10 The Blight Begins (cont.)  Some Irish borrowed money at high interest from British money-lenders, hoping to stay in their homes and recover the following year.  Not only did the potato crop fail the NEXT year as well, it failed for the next three years. Ireland would be nearly ruined.

11 The Great Hunger  June 29, 1846: Prime Minister Peel resigned because of the anger over his attempt to repeal the Corn Laws.  Trevelyan takes over full control of the situation.  He closes the Corn Meal kitchens which we set up to keep the Irish from starving. He said it was to keep Ireland from being “too dependent on England.”

12 The Great Hunger (cont.)  The second year of the blight saw it spread 50 miles per week and killed every potato in Ireland.  British people who fed the Irish were rebuked for doing the “wrong thing.” Trevelyan told them that the Irish should “form a relief committee.”  Winter of 1846 was the worst on record. Normally, there is no snow. They got several feet of snow each month through the winter.

13 The Great Hunger (cont.)  Those that died were buried inches beneath the ground. Disease began to spread.  Black Fever (spread by lice) and Typhus spread across Ireland.  Now food became available for next to nothing, but because there was no money in Ireland, people continued to starve.  British landlords began evicting the Irish farmers so that they could grow wheat.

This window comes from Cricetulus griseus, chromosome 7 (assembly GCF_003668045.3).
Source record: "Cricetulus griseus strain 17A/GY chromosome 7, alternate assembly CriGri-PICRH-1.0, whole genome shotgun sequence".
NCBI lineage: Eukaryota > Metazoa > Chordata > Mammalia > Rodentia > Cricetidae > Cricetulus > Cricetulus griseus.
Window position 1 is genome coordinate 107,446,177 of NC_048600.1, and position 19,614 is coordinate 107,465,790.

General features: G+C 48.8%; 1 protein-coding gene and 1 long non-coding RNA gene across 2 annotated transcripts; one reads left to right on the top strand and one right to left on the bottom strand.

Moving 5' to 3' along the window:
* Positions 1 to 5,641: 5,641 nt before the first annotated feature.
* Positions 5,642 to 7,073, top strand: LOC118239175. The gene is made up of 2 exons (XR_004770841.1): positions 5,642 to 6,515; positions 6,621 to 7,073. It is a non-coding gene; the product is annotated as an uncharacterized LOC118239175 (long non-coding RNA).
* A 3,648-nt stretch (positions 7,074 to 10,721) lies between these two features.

14 Coffin Ships  Landlords began evicting penniless tenants and either sent them to jail or sent them to Canada.  The ships were often overcrowded and not well built.  The 40 day journey often killed 1 in 5 passengers due to disease and sickness.  The line of ships to get into port at Quebec was 2 miles long and took 15 days to process.

15 Coffin Ships (cont.)  Many dead were dumped into the St. Lawrence river and others were piled like wood in mass graves.  The landlords’ promises that there would be someone in Canada to help them were complete lies. They had said anything to get them out of Ireland and onto the ships.  50,000 Irish walked from Canada to America.

16 Coffin Ships (cont.)  If the Irish could not get to North America, they headed for England, hoping to find food.  England simply rounded them up and sent them back to Ireland.

17 Financial Ruin  June 8, 1847: British Parliament passed the Irish Poor Law Extension Act which put the entire cost of the famine relief on Ireland’s property owners.  British Soup kitchens were now being shut down to encourage the Irish to fend for themselves.  The British railway industry (unrelated to the potatoes) financially falls apart.

18 Financial Ruin  11 British banks completely fail. Bankruptcy occurs in hundreds of businesses.  This means there will be no money from Britain to help the Irish.  Trevelyan passed a law which required any landowner to give up their land in order to receive help.  The Irish began to violently rebel against English authority.

19 Financial Ruin  Britain sent 15,000 soldiers to Ireland to reinforce their authority.  1848: Ireland begins to move for Revolution.  Britain sends MORE troops.  Laws were passed which would send anyone who spoke against the British to jail for 14 years or more.  Fall 1848: The potato crop fails for the 3 rd time.